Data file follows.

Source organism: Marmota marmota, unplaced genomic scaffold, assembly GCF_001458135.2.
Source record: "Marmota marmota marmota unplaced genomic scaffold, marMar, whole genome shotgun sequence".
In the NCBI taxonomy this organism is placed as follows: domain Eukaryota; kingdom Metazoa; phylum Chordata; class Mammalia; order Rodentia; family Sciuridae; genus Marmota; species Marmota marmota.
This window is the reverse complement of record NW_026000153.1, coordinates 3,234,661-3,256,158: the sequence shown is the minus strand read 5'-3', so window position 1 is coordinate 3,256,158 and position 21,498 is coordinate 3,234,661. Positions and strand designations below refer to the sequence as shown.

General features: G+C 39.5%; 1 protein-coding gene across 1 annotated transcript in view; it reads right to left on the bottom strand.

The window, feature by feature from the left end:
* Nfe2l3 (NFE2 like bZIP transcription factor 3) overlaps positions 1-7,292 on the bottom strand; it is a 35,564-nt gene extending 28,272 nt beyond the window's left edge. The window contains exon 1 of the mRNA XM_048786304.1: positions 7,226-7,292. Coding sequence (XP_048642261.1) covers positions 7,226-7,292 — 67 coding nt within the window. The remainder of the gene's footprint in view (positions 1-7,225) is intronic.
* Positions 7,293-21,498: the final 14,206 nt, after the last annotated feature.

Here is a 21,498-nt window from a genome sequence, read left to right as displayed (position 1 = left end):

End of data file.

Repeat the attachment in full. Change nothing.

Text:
Source organism: Marmota marmota, unplaced genomic scaffold, assembly GCF_001458135.2.
Source record: "Marmota marmota marmota unplaced genomic scaffold, marMar, whole genome shotgun sequence".
In the NCBI taxonomy this organism is placed as follows: domain Eukaryota; kingdom Metazoa; phylum Chordata; class Mammalia; order Rodentia; family Sciuridae; genus Marmota; species Marmota marmota.
This window is the reverse complement of record NW_026000153.1, coordinates 3,234,661-3,256,158: the sequence shown is the minus strand read 5'-3', so window position 1 is coordinate 3,256,158 and position 21,498 is coordinate 3,234,661. Positions and strand designations below refer to the sequence as shown.

General features: G+C 39.5%; 1 protein-coding gene across 1 annotated transcript in view; it reads right to left on the bottom strand.

The window, feature by feature from the left end:
* Nfe2l3 (NFE2 like bZIP transcription factor 3) overlaps positions 1-7,292 on the bottom strand; it is a 35,564-nt gene extending 28,272 nt beyond the window's left edge. The window contains exon 1 of the mRNA XM_048786304.1: positions 7,226-7,292. Coding sequence (XP_048642261.1) covers positions 7,226-7,292 — 67 coding nt within the window. The remainder of the gene's footprint in view (positions 1-7,225) is intronic.
* Positions 7,293-21,498: the final 14,206 nt, after the last annotated feature.

Here is a 21,498-nt window from a genome sequence, read left to right as displayed (position 1 = left end):